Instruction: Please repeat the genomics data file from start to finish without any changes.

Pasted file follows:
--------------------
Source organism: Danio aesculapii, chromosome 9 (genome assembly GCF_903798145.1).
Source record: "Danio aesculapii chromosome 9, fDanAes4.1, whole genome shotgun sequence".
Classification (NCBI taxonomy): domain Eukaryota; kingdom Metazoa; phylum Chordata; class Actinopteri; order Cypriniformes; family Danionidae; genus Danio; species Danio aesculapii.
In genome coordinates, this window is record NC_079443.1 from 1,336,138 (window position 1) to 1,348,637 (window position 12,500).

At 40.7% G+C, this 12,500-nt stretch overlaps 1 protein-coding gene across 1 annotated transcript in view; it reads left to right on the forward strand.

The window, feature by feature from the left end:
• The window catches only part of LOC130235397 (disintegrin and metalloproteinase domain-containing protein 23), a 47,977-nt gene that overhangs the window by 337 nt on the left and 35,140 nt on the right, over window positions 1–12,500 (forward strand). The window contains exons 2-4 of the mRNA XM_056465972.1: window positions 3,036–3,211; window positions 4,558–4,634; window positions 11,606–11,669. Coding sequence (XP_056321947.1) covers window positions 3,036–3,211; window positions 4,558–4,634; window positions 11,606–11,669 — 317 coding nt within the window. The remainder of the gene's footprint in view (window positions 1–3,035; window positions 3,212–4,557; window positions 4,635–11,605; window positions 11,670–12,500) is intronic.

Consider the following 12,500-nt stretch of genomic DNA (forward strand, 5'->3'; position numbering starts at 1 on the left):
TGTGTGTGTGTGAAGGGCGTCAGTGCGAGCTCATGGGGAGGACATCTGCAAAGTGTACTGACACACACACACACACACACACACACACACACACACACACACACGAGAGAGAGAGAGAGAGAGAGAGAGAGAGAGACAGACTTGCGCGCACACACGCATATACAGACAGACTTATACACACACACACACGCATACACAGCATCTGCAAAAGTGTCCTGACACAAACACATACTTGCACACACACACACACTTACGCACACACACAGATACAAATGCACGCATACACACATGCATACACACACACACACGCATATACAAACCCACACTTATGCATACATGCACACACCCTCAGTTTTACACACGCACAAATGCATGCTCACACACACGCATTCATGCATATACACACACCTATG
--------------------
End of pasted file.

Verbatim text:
Source organism: Danio aesculapii, chromosome 9 (genome assembly GCF_903798145.1).
Source record: "Danio aesculapii chromosome 9, fDanAes4.1, whole genome shotgun sequence".
Classification (NCBI taxonomy): domain Eukaryota; kingdom Metazoa; phylum Chordata; class Actinopteri; order Cypriniformes; family Danionidae; genus Danio; species Danio aesculapii.
In genome coordinates, this window is record NC_079443.1 from 1,336,138 (window position 1) to 1,348,637 (window position 12,500).

At 40.7% G+C, this 12,500-nt stretch overlaps 1 protein-coding gene across 1 annotated transcript in view; it reads left to right on the forward strand.

The window, feature by feature from the left end:
• The window catches only part of LOC130235397 (disintegrin and metalloproteinase domain-containing protein 23), a 47,977-nt gene that overhangs the window by 337 nt on the left and 35,140 nt on the right, over window positions 1–12,500 (forward strand). The window contains exons 2-4 of the mRNA XM_056465972.1: window positions 3,036–3,211; window positions 4,558–4,634; window positions 11,606–11,669. Coding sequence (XP_056321947.1) covers window positions 3,036–3,211; window positions 4,558–4,634; window positions 11,606–11,669 — 317 coding nt within the window. The remainder of the gene's footprint in view (window positions 1–3,035; window positions 3,212–4,557; window positions 4,635–11,605; window positions 11,670–12,500) is intronic.

Consider the following 12,500-nt stretch of genomic DNA (forward strand, 5'->3'; position numbering starts at 1 on the left):
TGTGTGTGTGTGAAGGGCGTCAGTGCGAGCTCATGGGGAGGACATCTGCAAAGTGTACTGACACACACACACACACACACACACACACACACACACACACACACGAGAGAGAGAGAGAGAGAGAGAGAGAGAGAGACAGACTTGCGCGCACACACGCATATACAGACAGACTTATACACACACACACACGCATACACAGCATCTGCAAAAGTGTCCTGACACAAACACATACTTGCACACACACACACACTTACGCACACACACAGATACAAATGCACGCATACACACATGCATACACACACACACACGCATATACAAACCCACACTTATGCATACATGCACACACCCTCAGTTTTACACACGCACAAATGCATGCTCACACACACGCATTCATGCATATACACACACCTATG